All You Need to Know About Help to Buy


All You Need to Know About Help to Buy

When looking at the current state of the economy and the housing market, it’s clear that it’s becoming more and more challenging to purchase a property in the UK. Thankfully, the UK government has a few options for those unable to buy the right home for their needs on the open house market – Shared Ownership and Help to Buy. With the Help to Buy Scheme coming to an end in England soon, the final application deadline is 31st October 2022 – Help to Buy (Scotland) Affordable New Build scheme is now closed, Phase 3 of Help to Buy in Wales will be available until March 2023. Full guidance on each of these schemes can be found here: Help to Buy: Equity Loan.

This situation urges those wanting to take advantage of the scheme to decide between the two schemes and take action before it’s too late. 

While both of those schemes can be great in assisting you in purchasing your first home, it is essential to note that they are vastly different and should be explored in detail before you choose which one to go for. In this blog post, we will discuss the Help to Buy scheme, eligibility and other points to consider, ensuring that you are well informed when making your decision.

Help to Buy – How does it work?

The Help to Buy Equity Loan is a government loan scheme designed to help first-time buyers in England buy their property of choice for an affordable price. When a buyer chooses to go with a Help to Buy scheme, they agree to enter a standard mortgage agreement on a home with a lower deposit, with an equity loan provided by the government, which leaves them with a duty to pay off that equity loan while also paying their mortgage.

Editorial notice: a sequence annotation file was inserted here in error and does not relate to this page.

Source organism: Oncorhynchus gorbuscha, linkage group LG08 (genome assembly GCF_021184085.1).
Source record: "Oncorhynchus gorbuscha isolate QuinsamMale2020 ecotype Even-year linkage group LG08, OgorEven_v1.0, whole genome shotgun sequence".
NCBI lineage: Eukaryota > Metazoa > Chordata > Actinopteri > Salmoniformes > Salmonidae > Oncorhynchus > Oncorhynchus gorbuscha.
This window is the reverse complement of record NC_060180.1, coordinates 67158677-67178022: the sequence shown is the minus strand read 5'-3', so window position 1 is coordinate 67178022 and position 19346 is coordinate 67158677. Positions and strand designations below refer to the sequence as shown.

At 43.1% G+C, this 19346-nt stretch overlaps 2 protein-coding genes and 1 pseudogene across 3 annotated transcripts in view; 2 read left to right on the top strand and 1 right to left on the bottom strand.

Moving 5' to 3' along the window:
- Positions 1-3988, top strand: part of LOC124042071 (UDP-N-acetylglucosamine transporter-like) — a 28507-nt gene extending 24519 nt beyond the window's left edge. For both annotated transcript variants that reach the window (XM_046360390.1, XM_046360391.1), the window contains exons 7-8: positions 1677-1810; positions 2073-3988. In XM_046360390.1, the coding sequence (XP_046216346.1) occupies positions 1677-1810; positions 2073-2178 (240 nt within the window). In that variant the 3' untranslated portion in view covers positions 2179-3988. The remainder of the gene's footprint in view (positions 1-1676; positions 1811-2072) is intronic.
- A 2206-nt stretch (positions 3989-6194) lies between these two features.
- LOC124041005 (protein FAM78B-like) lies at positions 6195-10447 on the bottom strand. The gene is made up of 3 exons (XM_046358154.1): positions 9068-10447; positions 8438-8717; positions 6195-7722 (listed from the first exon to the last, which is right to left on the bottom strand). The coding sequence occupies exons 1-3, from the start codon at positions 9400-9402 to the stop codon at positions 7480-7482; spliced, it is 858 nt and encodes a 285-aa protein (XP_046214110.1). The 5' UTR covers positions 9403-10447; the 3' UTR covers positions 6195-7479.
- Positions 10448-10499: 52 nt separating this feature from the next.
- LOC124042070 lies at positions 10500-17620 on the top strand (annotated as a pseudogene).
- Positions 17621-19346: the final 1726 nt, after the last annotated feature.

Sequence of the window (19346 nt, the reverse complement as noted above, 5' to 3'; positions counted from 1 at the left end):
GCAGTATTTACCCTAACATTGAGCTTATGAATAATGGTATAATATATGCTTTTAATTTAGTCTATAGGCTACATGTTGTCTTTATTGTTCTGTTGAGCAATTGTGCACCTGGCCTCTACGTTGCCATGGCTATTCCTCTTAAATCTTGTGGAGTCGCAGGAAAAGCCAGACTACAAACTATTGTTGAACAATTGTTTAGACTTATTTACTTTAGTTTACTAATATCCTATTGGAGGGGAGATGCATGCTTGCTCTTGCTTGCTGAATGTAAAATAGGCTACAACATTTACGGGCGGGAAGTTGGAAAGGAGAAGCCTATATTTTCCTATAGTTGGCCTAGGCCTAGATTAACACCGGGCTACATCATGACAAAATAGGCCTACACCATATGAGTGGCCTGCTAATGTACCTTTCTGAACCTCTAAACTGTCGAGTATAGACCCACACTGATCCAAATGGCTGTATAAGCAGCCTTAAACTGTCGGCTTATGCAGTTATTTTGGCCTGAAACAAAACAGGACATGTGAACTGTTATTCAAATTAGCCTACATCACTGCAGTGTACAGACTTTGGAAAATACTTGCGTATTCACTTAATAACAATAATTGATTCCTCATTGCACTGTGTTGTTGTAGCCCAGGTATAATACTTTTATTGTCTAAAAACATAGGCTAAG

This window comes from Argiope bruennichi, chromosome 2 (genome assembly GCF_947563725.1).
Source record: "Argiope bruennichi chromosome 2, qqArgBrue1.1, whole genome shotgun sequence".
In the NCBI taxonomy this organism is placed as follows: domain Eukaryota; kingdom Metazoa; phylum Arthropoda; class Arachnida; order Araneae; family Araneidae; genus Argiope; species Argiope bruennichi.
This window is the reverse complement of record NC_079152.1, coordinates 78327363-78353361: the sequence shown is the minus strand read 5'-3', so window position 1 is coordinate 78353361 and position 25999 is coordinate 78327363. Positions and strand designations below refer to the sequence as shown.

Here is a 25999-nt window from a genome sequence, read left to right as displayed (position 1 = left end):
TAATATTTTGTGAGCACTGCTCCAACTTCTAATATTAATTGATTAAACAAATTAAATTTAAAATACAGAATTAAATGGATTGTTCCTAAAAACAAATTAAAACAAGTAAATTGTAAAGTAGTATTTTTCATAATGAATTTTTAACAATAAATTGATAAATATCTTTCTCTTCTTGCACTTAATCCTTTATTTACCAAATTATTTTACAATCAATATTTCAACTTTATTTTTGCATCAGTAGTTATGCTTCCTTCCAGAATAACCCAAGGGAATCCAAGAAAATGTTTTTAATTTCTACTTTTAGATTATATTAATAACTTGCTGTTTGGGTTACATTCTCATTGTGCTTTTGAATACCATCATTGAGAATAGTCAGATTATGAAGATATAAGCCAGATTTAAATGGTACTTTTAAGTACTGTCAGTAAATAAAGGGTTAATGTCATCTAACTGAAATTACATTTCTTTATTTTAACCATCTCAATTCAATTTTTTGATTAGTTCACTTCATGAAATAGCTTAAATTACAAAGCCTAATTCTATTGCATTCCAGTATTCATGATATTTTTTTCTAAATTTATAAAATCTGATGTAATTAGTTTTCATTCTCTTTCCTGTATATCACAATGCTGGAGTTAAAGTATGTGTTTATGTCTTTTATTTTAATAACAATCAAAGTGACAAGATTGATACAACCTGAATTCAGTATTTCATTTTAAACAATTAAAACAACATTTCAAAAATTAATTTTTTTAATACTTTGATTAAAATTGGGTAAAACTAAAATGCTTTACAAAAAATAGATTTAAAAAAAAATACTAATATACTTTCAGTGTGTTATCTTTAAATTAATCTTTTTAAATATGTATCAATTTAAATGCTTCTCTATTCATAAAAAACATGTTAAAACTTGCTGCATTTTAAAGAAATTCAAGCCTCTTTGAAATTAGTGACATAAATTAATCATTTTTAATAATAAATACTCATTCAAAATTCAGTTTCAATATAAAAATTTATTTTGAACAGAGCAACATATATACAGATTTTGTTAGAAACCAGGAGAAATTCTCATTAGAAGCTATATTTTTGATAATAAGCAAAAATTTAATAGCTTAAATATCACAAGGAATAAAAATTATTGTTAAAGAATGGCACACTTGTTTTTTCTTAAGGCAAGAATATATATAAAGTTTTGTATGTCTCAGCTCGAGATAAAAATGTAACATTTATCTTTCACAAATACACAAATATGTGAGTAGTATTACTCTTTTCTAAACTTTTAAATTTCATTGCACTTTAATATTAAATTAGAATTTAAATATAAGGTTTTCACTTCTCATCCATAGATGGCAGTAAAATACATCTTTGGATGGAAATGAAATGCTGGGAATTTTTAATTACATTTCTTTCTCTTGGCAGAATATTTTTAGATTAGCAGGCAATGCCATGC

While the size of this loan can vary per location, the maximum amount offered cannot exceed 20% (or 40% in London). In addition, the Help to Buy 2021 changes introduced regional price caps, limiting the cost of the property that can be bought, depending on the area, with the lowest price cap being in the Northeast of England (£186,000) and the highest price cap being in London, standing at £600,000.

When it comes to your equity loan as a Help to Buy buyer, you will be thrilled to know that the first five years of your loan are interest-free, allowing you to focus on your mortgage and pay your equity loan on your terms.

From the sixth year, you’ll be charged interest monthly at a rate of 1.75% on 10% of the original property purchase price. The interest rate will increase every year in April, by adding the Consumer Price Index (CPI) plus 2%.  If the rate of inflation is at 0% or less, the interest rate will rise by 2%.

For full information on paying back an equity loan with the Help To Buy scheme, you can read the guidance here:

Help to Buy – Am I eligible?

As the purpose of this scheme is to make housing more affordable, the requirements are simple – to qualify, you must be:

  • 18 or over
  • A first-time buyer
  • Able to afford the fees and interest payments (including the initial deposit of 5% – 20% of the property price)